David Beriss, “Introduction: ‘If you’re gay and Irish, your parents must be English,” in Identities: Global Studies in Culture and Power v2 i3 (Taylor and Francis Online, 1996), 189-196.

Richard Conway, “The Gay Ban of New York’s St. Patrick’s Day Parade is Un-Irish,” The Guardian 

Averill Earls, “Queering Dublin: Same-Sex Desire and Masculinities in Ireland, 1884-1950,” Forthcoming Dissertation, SUNY Buffalo, 2016.

Lisa Guido, “St Patrick’s Day Parade, NYC 1991-1992” vimeo

Christopher Harrity, “Out@NBCUniversal Makes St. Patrick’s Day History,” The Advocate

Shelia Langan, “Timeline of the NYC St. Patrick’s Day Parade LGBT Controversy,” IrishCentral 

Daniel Reynolds, “NYC Mayor Opens St. Patrick’s Day Parade to LGBT Marchers,” The Advocate

About the AOH,” Ancient Order of Hibernians 

Civil War “Contraband”

We think we know the story of the end of slavery in the United States: Abraham Lincoln abolished slavery with a stroke of his pen, and millions of enslaved men, women and children went forward happily into their new lives as freedpeople. But the reality wasn’t quite so sunny. From the moment the Union Army entered slaveholding territories, enslaved people “voted with their feet,” and fled to the perceived safety of the Union army. These men, women and children came to be known as “contraband,” and the army’s treatment of them reveals a more realistic – but perhaps gloomier – story of emancipation. Join Elizabeth, Dan and Sarah as they discuss “contraband,” rights, and freedom during the American Civil War in this week’s episode of The History Buffs Podcast.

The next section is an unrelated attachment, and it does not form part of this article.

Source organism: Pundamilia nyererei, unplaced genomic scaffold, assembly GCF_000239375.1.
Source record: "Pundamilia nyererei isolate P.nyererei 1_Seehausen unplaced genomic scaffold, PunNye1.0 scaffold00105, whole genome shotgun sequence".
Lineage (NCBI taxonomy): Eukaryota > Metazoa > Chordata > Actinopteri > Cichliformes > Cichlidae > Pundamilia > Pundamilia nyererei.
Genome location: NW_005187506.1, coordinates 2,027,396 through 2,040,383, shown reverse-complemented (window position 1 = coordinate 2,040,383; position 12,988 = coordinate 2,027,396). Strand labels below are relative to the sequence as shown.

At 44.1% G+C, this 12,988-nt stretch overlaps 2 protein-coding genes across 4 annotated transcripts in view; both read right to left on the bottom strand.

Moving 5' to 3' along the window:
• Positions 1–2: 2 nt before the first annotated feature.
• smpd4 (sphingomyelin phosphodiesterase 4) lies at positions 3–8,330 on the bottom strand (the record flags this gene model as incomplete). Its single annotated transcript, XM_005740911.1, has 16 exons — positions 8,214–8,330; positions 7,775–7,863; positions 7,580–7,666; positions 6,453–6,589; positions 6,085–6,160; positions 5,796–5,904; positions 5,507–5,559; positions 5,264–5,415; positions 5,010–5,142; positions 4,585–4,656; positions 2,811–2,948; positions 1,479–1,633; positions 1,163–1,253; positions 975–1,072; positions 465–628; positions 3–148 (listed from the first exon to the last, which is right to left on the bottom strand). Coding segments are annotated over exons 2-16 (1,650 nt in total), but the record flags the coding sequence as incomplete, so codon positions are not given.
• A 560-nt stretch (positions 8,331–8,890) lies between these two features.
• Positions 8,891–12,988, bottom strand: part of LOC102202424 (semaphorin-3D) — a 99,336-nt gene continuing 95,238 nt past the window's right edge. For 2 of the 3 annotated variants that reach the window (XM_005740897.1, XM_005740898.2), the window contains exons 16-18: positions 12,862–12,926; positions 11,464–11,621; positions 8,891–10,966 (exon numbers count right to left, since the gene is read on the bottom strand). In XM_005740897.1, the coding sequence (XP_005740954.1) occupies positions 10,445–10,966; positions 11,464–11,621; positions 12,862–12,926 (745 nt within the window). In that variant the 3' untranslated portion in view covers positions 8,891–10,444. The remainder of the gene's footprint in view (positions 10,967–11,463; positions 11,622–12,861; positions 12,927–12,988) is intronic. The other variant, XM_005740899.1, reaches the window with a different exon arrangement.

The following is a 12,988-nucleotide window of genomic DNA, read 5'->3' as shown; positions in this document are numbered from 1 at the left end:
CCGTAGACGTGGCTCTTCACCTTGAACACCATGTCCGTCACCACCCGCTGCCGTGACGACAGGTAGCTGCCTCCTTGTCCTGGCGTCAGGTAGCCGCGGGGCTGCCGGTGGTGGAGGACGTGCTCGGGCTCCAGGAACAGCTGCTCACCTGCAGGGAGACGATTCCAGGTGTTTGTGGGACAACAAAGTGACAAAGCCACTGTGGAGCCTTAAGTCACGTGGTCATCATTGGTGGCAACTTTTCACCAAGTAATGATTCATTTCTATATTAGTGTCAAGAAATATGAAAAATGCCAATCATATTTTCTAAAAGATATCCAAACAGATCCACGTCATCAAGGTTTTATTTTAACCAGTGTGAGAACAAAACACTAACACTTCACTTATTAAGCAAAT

Matthew Brady, Contraband camp, Richmond, VA, 1865 | National Archives and Records Administration 524494 / Wikimedia Commons

Show Notes & Further Reading 

Downs, Jim. Sick From Freedom: African American Illness and Suffering During the Civil War and Reconstruction. Oxford: Oxford University Press, 2012.

Hahn, Steven. A Nation under Our Feet: Black Political Struggles in the Rural South from Slavery to the Great Migration. Cambridge: Belknap, 2003.

Harrold, Stanley, ed. The Civil War and Reconstruction: A Documentary Reader. Malden: Blackwell Publishing, 2012.

Masur, Kate. “A Rare Phenomenon of Philological Vegetation”: The Word “Contraband” and the Meanings of Emancipation in the United States.” The Journal of American History 93 (4), 1050–84.

McCurry, Stephanie. Confederate Reckoning: Power and Politics in the Civil War South. Cambridge: Harvard University Press, 2012. 

Feature Image: A contraband camp, ca. 1863 | Public Domain / Wikimedia Commons